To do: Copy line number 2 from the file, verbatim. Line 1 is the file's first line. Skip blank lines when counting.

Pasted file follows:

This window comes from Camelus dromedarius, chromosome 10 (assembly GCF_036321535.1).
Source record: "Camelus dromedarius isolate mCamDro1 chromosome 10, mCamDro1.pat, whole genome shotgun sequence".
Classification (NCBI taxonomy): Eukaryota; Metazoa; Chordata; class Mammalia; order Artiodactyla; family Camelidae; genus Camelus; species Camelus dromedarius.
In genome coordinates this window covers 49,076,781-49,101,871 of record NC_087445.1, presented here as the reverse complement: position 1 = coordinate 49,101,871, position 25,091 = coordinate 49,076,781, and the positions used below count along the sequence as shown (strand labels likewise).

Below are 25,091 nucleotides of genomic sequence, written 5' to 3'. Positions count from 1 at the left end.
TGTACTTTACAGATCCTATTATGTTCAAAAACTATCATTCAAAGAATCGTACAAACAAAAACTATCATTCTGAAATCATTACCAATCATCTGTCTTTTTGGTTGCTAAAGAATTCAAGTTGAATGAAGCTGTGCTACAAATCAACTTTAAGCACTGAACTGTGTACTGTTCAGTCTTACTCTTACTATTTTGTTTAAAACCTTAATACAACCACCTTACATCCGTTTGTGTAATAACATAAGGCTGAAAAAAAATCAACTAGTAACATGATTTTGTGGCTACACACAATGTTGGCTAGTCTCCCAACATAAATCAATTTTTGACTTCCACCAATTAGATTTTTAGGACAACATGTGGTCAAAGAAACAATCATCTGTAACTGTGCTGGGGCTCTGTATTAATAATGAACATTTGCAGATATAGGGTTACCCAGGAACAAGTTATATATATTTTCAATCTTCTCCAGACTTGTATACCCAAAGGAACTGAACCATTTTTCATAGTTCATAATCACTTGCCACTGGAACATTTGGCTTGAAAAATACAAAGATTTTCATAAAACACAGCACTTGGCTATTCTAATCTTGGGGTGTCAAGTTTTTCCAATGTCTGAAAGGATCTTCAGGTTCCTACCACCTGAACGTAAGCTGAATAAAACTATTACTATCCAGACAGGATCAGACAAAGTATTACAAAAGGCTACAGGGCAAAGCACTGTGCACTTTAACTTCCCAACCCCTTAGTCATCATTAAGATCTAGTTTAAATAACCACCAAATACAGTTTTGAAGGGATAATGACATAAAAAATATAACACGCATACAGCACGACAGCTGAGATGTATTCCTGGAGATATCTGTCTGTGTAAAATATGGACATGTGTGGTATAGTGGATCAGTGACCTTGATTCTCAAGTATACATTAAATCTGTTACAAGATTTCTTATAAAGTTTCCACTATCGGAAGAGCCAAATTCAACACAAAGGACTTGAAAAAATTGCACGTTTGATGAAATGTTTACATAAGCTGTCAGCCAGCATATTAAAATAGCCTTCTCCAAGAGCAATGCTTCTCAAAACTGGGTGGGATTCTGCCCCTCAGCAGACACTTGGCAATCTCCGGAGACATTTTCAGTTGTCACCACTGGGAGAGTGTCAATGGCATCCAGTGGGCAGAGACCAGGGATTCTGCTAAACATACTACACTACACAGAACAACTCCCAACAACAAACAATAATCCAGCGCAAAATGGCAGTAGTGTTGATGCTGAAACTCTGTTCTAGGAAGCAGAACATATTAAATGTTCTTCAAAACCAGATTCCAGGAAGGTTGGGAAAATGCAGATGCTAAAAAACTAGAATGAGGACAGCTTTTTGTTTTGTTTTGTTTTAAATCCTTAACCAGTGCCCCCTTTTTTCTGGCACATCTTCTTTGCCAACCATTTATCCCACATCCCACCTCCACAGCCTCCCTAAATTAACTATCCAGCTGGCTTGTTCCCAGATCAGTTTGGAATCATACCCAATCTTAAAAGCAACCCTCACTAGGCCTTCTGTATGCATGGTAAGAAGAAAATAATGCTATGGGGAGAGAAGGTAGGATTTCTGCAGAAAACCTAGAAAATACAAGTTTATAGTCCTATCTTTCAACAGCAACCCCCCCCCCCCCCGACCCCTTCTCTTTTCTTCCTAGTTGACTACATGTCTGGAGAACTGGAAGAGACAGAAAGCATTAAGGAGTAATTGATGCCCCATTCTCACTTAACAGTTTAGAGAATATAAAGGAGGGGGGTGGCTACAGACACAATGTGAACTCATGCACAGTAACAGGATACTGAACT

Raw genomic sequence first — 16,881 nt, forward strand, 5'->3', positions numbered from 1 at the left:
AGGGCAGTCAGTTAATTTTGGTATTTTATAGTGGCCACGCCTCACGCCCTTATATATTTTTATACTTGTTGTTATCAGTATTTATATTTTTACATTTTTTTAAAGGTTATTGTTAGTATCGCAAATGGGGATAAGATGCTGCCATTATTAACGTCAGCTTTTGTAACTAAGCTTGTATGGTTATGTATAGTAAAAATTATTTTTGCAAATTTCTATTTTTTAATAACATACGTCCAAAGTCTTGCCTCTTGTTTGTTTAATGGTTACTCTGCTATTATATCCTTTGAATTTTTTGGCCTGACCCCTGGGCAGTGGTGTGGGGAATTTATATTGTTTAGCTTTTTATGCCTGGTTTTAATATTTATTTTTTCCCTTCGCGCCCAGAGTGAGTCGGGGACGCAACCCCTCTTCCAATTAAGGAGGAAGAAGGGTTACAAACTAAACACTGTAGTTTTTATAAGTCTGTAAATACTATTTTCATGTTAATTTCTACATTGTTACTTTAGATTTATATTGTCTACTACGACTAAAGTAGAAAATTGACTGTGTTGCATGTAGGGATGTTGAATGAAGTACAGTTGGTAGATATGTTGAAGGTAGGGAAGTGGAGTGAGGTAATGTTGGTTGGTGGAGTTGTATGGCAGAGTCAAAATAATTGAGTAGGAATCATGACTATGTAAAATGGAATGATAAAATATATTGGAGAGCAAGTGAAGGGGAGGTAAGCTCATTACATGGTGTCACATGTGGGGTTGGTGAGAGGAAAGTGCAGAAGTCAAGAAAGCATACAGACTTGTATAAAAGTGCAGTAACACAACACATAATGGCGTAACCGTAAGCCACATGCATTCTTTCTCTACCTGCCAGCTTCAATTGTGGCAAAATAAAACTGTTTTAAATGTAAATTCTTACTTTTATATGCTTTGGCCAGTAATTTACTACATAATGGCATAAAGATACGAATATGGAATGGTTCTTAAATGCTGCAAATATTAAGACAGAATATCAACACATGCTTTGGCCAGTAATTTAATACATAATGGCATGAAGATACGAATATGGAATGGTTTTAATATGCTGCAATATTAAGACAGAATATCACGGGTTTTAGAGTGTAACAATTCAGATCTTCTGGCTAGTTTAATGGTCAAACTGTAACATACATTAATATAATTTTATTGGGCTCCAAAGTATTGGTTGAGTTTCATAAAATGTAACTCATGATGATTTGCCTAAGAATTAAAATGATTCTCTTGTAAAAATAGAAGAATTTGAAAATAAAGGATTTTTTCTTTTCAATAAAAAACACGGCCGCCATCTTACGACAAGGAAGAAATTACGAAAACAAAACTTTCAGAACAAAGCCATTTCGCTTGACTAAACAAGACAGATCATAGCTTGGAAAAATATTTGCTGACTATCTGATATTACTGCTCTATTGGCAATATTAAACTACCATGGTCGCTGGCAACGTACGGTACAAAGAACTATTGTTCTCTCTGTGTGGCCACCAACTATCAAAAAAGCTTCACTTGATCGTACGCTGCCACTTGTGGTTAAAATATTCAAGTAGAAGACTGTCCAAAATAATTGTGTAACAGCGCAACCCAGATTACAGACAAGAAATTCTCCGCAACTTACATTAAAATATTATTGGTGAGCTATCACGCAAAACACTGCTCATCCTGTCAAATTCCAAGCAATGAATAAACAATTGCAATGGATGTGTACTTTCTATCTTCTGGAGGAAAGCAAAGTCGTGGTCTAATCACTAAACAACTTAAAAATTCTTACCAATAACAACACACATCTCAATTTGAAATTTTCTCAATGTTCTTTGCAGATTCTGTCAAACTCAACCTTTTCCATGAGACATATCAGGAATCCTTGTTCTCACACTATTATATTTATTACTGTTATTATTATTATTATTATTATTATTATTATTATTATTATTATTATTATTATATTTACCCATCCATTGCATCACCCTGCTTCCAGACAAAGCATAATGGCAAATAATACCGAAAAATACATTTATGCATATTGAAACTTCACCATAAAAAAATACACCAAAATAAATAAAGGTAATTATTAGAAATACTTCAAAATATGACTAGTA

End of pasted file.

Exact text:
Source record: "Camelus dromedarius isolate mCamDro1 chromosome 10, mCamDro1.pat, whole genome shotgun sequence".